The world is a very uncertain place and as I read a report this morning from one of the Big 4 Accounting firms, they added the word riskier to uncertain. This makes forecasting and planning really hard. So whilst you can’t control external factors, you can control your universe, so don’t throw your hands up just yet. This got me thinking about a conversation I had recently with a good friend of mine.

The table doesn’t lie

I was chatting to Jon  last week about the upcoming South-Coast derby between my team Brighton and his, Southampton. Southampton, as you may know, are flirting with relegation from the Premier League. If they drop into the Championship it will be quite a fall from grace and one that wouldn’t have been predicted just 2 or 3 years ago.

He said to me those fateful words…. “I know we’re not doing well but I think we are too good to go down”. Now I sort of shivered. As many football pundits say, the table doesn’t lie. This is so true, it is a great leveller.

I’ve read a fair few sports books to gain some insight into how you can take this thinking into the business world. I have just read Damian Hughes’ book ‘The Barcelona Way’. I think there are parallels between the two worlds. It took me a while but I now realise I am an ok coach but not a great manager, it stung but it is so true.

I have tried for years to change this – when I worked for a plc, my director used to say very helpful things like….

“David, turn your weaknesses into your strengths”

Right-ho! I’ll do just that. I now realise that I am who I am at my core, so I can adapt, improve and enhance my core skills and I like to think I do this. However, I can’t become a different person. I wish I’d known that in my 20s, it would have helped me avoid a lot of angst over the following years.

The here and now

I have run and been involved in some fantastically successful businesses but probably as many not so successful businesses and there are some signs that all is not well before you utter the immortal phrase…

“We are too good to go down”

Leaders spend a lot of time looking at spreadsheets, MI and finance reports but this doesn’t tell the whole story AND in my experience it is too rear-window ie. It’s already happened. Have a look at the here and now and work out the health of your business.

5 signs all is not well

Here’s my top 5 and before you ask, yes, I have done some, maybe all of them! Actually, just before I start, I should say it is 100% ok to admit that all is not right. The biggest success stories in the business world have had just as big failures – what they were all able to do was read the warning signs rather than holding on to hope.

When was the last time anyone mentioned you?

Oscar Wilde famously said “There is only one thing in life worse than being talked about, and that is not being talked about” If you can see the tumble-weed blowing through your social media world, if no-one refers your business on and if you don’t pop up on those tender lists or reviews, then people won’t know you exists. A firm once said they were the industry’s best kept secret but I struggled to see why and who benefited. Be busy socially, make introductions, get back into other people’s conversations.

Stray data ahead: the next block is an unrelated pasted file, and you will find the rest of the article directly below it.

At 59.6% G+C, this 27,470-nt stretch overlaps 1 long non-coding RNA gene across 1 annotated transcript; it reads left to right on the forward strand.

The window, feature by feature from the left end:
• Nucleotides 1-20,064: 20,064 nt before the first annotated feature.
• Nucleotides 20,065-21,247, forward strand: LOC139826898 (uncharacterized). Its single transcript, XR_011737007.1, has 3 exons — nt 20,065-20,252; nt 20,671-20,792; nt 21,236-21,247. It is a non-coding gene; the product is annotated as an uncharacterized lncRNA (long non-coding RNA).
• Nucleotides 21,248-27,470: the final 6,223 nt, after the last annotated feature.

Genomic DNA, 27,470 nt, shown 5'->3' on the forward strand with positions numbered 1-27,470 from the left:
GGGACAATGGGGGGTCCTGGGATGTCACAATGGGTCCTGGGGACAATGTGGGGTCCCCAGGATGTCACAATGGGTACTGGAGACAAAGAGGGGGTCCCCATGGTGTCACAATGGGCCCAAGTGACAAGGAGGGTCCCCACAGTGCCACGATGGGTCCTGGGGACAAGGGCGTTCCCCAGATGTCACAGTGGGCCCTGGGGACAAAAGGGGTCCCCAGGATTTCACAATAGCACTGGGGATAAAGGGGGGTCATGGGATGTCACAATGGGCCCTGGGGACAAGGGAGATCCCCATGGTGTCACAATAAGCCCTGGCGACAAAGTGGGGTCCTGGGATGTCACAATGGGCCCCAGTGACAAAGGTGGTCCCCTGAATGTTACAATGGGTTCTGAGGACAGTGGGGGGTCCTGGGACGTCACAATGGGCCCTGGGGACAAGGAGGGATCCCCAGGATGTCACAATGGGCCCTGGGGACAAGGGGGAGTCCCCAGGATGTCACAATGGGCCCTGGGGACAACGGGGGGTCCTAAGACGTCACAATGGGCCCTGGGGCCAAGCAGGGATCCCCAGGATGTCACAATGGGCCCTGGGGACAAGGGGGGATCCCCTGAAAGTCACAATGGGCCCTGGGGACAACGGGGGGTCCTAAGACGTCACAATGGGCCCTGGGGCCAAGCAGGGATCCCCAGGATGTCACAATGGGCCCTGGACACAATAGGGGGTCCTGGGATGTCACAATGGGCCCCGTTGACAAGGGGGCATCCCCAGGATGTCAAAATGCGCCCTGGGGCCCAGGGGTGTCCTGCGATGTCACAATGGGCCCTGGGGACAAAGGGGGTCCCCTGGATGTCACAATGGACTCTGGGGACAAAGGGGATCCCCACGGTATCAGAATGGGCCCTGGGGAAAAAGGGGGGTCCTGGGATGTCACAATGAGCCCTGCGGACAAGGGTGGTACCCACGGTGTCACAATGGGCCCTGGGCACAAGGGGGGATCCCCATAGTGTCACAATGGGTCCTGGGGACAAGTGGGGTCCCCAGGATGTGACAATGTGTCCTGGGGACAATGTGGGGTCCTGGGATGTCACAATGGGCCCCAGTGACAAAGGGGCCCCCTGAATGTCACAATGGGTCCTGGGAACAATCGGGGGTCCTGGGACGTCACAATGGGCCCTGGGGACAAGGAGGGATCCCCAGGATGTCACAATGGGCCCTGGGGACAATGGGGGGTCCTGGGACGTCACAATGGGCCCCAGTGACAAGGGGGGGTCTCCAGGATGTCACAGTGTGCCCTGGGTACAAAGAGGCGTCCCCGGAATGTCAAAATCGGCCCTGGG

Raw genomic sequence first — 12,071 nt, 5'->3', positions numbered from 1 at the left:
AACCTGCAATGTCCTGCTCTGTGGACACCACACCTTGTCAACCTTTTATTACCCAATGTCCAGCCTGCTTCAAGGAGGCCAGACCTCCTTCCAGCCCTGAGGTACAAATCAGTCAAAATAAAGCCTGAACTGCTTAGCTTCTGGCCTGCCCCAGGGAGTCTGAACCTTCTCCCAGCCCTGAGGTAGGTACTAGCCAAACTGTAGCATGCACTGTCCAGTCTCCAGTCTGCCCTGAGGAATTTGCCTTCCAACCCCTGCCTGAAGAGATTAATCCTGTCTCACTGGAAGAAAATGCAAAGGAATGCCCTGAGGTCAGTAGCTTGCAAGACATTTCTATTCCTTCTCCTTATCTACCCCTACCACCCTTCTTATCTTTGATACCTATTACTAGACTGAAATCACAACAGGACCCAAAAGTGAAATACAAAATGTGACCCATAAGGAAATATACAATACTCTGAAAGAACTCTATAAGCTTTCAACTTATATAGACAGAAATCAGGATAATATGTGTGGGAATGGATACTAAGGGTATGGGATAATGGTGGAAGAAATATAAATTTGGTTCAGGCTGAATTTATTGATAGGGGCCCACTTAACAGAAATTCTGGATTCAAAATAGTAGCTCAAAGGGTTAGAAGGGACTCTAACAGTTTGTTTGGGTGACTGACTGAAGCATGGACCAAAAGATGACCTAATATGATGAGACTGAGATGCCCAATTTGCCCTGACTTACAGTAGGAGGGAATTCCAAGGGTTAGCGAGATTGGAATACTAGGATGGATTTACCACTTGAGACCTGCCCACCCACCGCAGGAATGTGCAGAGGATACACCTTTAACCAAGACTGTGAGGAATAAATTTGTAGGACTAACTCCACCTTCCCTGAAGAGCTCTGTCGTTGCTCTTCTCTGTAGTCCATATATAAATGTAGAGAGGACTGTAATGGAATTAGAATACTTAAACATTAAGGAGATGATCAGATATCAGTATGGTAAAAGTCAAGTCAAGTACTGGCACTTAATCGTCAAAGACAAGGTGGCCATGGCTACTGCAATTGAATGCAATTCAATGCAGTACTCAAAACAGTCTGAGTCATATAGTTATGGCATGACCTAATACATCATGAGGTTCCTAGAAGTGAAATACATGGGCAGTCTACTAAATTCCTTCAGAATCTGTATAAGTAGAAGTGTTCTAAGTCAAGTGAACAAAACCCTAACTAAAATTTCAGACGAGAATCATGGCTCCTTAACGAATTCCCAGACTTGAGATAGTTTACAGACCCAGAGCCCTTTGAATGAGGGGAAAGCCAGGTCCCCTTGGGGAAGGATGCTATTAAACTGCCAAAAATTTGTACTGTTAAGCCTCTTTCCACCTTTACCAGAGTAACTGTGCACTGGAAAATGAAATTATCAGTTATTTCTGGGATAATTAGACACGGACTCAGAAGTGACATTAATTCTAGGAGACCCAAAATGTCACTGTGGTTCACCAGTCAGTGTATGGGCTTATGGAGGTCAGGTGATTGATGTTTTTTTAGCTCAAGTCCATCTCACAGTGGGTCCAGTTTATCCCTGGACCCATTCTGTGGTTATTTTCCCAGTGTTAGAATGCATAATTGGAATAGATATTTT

Not learning from your errors

Doh !  One of the oldest chestnuts is the definition of madness, I won’t repeat it here. In business, this is not learning from clear and obvious mistakes. No-one does it on purpose but when a firm is doing well, they are referred to as ‘road-bumps’ when you’re not doing well, they will be the final nails in your coffin. Act now to resolve!

I must get out and meet our customers

My favourite thing is meeting customers. However, a few years back I took on a new role based in London and over the following 18 months didn’t meet a single customer. What became apparent was my phone stopped ringing, emails stopped landing in my inbox but in a matter of weeks. I was forgotten and FAST !  I would extend this to potential new customers as well, this will keep you super-sharp, understand what the rest of the market is doing and understand trends. If you haven’t seen a new customer in over a month, you can probably smell the aroma of rotting fish.

If it ain’t broke, don’t fix it

I had a manager who adapted the above phrase to… “if it ain’t broke, smash it to smithereens”  I don’t think either approach is particularly helpful. However, if you haven’t made a change in the last year and complacency has crept into your business, you should worry. Change now. Lack of change, leads It is a cancer for any business whether successful.

Employee Churn

My experience as a recruiter was that if people aren’t happy because they or the business is not moving forward, they might voice it but generally don’t. What people will do however, is vote with their feet and leave. A small trickle can become a torrent of resignations and suddenly you’ve lost the core of your team. Be mindful of people treading water, becoming stale. It’s not all about the money but firms (as I have written elsewhere) get too caught up on money.

As always, I welcome some critique, challenge and feedback on this and anything else I am putting out.

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